Our monthly banner on the Courthouse lawn celebrates the birthday – April 13 – of Thomas Jefferson, author of the Declaration of Independence, author of the Virginia Statute for Religious Freedom, Founder of the University of Virginia, and third President of the United States.
Thomas Jefferson also coined the term “Separation of Church and State” in a letter to the Danbury Baptists in 1802. Separation of Church and State is shorthand for the absence in our Constitution of an official religion. Thomas Jefferson and the majority of the Founders agreed that it religion was a matter of personal choice and not a matter for the government to decide for all.
Hence, the Framers drafted a Constitution which outlines the form and function of our government in exquisite detail. The document devised the three branches of government, the division of powers, and the checks and balances between the branches.
The Framers also inserted two explicit prohibitions and two implicit limitations on religion in the Constitution. Explicitly, Article Six prohibits a religious test for elected or appointed office under the Constitution. Explicitly, The First Amendment prohibits the imposition by law of an official religion.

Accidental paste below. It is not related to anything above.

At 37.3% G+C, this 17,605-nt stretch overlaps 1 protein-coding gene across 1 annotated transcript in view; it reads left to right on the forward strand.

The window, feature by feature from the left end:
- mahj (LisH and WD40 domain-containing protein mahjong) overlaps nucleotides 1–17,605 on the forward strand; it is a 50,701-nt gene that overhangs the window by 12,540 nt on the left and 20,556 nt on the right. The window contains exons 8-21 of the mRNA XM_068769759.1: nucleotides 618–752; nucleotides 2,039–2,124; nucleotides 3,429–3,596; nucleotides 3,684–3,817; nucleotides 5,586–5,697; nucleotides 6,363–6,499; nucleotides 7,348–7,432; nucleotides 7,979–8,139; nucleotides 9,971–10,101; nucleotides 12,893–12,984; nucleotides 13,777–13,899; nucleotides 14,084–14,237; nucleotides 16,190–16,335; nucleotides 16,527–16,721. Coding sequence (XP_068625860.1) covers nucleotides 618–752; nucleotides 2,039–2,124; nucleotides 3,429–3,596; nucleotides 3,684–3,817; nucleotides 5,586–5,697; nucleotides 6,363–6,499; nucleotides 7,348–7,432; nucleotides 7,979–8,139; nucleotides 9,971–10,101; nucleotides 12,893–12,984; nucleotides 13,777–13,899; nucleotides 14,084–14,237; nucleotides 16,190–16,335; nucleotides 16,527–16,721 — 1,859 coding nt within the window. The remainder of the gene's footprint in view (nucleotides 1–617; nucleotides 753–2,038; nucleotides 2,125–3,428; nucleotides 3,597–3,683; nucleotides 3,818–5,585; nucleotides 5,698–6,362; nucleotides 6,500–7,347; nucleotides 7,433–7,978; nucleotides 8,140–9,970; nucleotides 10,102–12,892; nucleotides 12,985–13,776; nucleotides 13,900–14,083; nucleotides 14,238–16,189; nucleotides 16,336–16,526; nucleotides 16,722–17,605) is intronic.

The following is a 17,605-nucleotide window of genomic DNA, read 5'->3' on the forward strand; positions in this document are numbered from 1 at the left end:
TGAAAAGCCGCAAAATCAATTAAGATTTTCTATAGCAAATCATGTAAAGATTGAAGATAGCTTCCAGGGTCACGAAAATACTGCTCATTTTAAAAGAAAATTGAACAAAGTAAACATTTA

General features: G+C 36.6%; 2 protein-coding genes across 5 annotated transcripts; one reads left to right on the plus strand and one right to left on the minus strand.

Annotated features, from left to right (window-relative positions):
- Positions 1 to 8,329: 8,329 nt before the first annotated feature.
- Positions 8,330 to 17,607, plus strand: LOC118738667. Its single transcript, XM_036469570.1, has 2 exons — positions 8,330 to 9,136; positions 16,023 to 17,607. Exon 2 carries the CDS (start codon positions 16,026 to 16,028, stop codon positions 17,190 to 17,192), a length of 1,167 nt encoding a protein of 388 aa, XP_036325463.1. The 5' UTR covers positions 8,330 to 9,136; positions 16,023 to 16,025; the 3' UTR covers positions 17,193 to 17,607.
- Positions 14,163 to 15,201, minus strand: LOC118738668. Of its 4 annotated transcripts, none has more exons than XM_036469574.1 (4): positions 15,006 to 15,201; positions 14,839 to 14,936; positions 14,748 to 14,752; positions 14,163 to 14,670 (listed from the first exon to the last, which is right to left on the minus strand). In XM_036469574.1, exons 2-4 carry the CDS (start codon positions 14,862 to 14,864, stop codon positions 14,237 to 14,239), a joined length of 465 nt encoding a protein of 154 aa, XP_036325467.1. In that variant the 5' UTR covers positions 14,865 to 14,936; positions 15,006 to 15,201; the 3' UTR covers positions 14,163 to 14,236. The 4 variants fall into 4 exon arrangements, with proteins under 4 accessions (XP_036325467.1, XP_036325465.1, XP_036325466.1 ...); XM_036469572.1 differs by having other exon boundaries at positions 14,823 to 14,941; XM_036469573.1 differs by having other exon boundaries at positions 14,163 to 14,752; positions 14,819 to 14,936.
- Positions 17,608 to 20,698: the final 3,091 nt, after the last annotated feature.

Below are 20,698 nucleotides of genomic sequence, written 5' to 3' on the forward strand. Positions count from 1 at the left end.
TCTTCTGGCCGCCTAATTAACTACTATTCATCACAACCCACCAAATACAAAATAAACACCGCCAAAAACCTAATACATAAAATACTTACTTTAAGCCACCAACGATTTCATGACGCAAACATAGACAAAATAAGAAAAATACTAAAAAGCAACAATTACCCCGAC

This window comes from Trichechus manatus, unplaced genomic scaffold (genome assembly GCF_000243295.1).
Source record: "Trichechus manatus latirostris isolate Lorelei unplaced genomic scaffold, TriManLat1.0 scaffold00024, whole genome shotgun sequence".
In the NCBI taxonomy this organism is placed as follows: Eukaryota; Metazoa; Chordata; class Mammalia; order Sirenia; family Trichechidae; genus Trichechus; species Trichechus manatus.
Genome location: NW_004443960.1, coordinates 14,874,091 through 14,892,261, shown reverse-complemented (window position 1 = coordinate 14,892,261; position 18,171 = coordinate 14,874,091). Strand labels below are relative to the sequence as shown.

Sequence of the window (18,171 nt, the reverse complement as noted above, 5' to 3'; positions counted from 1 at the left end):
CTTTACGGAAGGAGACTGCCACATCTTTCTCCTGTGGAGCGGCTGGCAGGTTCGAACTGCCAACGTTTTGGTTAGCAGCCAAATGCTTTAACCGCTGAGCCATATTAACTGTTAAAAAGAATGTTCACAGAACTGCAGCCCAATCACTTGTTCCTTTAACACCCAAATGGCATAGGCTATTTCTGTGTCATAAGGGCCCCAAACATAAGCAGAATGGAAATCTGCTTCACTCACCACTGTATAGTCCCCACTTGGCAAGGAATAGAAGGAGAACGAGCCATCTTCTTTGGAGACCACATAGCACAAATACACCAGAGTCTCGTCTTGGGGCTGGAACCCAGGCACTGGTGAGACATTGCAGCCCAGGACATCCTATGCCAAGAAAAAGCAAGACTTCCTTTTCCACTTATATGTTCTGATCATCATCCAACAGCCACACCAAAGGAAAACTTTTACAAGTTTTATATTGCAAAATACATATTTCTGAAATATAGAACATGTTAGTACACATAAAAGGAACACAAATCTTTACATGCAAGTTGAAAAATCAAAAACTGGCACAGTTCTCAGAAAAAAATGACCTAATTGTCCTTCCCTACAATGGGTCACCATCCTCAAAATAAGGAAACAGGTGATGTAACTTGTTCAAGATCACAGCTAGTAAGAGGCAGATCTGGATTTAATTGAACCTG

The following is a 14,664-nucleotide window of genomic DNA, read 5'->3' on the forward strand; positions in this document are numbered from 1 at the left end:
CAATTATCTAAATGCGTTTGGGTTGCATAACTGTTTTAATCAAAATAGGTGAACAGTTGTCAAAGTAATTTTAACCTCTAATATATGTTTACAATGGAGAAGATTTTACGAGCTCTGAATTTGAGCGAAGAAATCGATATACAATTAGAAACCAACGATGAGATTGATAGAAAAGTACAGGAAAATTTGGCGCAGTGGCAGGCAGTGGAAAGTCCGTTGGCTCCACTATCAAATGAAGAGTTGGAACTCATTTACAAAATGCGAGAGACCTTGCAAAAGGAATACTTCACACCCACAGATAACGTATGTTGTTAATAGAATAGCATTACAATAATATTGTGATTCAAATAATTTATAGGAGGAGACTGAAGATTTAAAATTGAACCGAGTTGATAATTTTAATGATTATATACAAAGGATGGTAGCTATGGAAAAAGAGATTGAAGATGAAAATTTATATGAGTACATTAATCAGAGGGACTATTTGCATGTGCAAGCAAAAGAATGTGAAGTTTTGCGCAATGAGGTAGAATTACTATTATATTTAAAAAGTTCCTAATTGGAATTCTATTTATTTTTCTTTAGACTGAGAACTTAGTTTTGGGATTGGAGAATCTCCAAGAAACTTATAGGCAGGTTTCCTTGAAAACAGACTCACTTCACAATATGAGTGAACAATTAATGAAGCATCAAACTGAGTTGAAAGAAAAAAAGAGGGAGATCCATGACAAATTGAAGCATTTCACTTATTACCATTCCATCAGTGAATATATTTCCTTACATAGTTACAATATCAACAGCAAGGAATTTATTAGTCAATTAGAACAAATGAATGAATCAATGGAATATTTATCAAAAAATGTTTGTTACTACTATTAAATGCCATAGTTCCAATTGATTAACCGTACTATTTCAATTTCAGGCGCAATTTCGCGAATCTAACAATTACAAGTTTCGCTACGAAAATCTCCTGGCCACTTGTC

The “free exercise” places an implicit limitation on religion because everyone has free exercise; the free exercise of one person stops halfway to the next person.
But the Big Implication is that the Framers, when designing our government, defining the domains and the powers of the branches, and the rights of the people, provided no role for any religion in our government for any religion.
That fact alone is fatal to all christianist proclamations about a “christian nation”.
You can see the banner through April 24th at the corner of King and Market Streets, on the Courthouse lawn in old downtown Leesburg, Virginia.